It was a surprise on many levels, but if I can anthropomorphize the six-month-old Google Pixel 6, I think its reaction might've been, "WTF?"
Minutes earlier in the presentation, Google touted the Pixel 6 and Pixel 6 Pro as one of its fastest-selling Pixels. People really like the Pixel. Almost in the same breath, Google introduced the $449 / £399 / AU$749 Pixel 6a.
Put another way, the Pixel 6 is a big hit. It's a good enough phone that it deserves an entry-level (read "affordable" variant") and we should all celebrate it. All of us, except Google.
To understand how hard Google shoved the Pixel 6 aside, this is how it prefaced the Pixel 7 reveal:
"For those who want the latest, greatest and fastest, we're also working on our next-generation, Pixel 7 phones."
Where have I seen this before?
Years ago I was buying a new car and was pretty much set on one model. I mean, we were ready to sign the paperwork. The salesperson seemed pleased, but then an odd look came over his face and he raised an eyebrow and in a conspiratorial tone said, "I don't want to turn your head, but..." and pointed me to a different and, yes, more expensive model. We stuck with the first one.
Google's move reminds me of that moment. It just turned the heads of every potential Pixel 6 customer toward something decidedly different and, maybe cooler.
Obviously, there's much we don't know about the Pixel 7 and 7 Pro and how they might compare to the still barely walking Pixel 6 line. But we do know these things.
The design fixes my least favorite part of the current Pixel 6, which is the ugly camera band. The new design significantly softens it, while upgrading it with a premium-looking aluminum finish. It looks like some of the awful 70s-esque color schemes are gone, too.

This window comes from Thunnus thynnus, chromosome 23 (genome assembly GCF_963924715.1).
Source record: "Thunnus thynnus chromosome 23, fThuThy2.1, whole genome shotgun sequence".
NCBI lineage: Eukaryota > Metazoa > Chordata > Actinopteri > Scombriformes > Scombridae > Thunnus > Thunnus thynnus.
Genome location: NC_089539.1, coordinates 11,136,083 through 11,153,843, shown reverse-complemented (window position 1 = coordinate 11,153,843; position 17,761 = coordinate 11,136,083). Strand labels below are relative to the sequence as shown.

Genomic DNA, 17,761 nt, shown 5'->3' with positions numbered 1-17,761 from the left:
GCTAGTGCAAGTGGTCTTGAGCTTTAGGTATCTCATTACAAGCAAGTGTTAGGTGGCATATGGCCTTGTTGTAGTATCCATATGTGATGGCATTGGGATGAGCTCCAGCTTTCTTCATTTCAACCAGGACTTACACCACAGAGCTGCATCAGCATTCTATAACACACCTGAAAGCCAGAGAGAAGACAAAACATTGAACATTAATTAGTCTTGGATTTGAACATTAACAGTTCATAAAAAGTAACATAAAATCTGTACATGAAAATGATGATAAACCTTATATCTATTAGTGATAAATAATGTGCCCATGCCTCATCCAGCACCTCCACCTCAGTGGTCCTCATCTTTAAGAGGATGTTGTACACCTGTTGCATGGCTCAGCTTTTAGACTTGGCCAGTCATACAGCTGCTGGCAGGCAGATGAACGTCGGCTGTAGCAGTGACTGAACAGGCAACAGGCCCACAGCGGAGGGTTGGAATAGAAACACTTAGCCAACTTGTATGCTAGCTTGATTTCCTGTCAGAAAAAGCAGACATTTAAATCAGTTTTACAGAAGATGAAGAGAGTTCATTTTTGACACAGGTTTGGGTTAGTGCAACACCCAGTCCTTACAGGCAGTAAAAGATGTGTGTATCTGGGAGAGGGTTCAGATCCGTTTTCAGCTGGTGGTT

In that band are some clearly new and, I'm guessing, better cameras. What appears to be the zoom lens on the Pro looks like a much bigger and more powerful lens. Granted, I could be wrong about which glass will provide the Super Res Zoom upgrade, but I'm almost certain we're going higher than 7x.
Why am I sure? This is how Google explained the Pro's camera array:
"And the gorgeous Pixel 7 Pro and its triple camera system sets a completely new standard for photography, performance, and design."
All the lines on the Google Pixel 7 and 7 Pro look smoother, cleaner, and more elegant. Maybe this is what the Pixel 6 should've looked like in the first place.
It's not just the Pixel 7's looks that could leave the Pixel 6 and 6 Pro in the dust. Google said the Pixel 7 and Pixel 7 Pro will be running, along with Android 13, the next generation of Google's Tensor SoC. Google said it will bring "more AI-heavy breakthroughs," across speech, photography, video, and security. It'll also probably be significantly faster on base and graphics operations.
How in the world do you buy a Google Pixel 6, 6 Pro, or even the affordable Pixel 6a, when you know that the Google Pixel 7, 7 Pro (and maybe a 7a) are literally waiting in the wings? There are just months to wait before we know everything about the Pixel 7 line, including price, camera specs, and performance. They will, with the possible exception of price, be better than the Pixel 6.
Apple would never
Did Google just shoot itself in the foot? Apple certainly never pre-announced anything like this. Sure, we all know that an iPhone 14 is coming in the fall, but everything we know about the line is based on rumors. That vacuum of concrete information keeps people buying the current iPhone 13 at least until August.
If Apple were to unveil even just a few details (including the design) of the iPhone 14 at WWDC in June, it would surely capsize all iPhone 13 sales, which is why Apple would never do that.
Maybe Google knows something I do not. Perhaps there are supply chain issues for the Pixel 6 that make it easier to turn attention to a new phone and new, more readily available parts in the fall.
That seems unlikely.
I do like what I see in the Google Pixel 7 and, unlike the Pixel 6, I think I would like one. I wonder what everyone who was considering a Google Pixel 6 is thinking right now.
- These are the current best Pixel phones
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A 35-year industry veteran and award-winning journalist, Lance has covered technology since PCs were the size of suitcases and “on line” meant “waiting.” He’s a former Lifewire Editor-in-Chief, Mashable Editor-in-Chief, and, before that, Editor in Chief of PCMag.com and Senior Vice President of Content for Ziff Davis, Inc. He also wrote a popular, weekly tech column for Medium called The Upgrade.
Lance Ulanoff makes frequent appearances on national, international, and local news programs including Live with Kelly and Ryan, Fox News, Fox Business, the Today Show, Good Morning America, CNBC, CNN, and the BBC.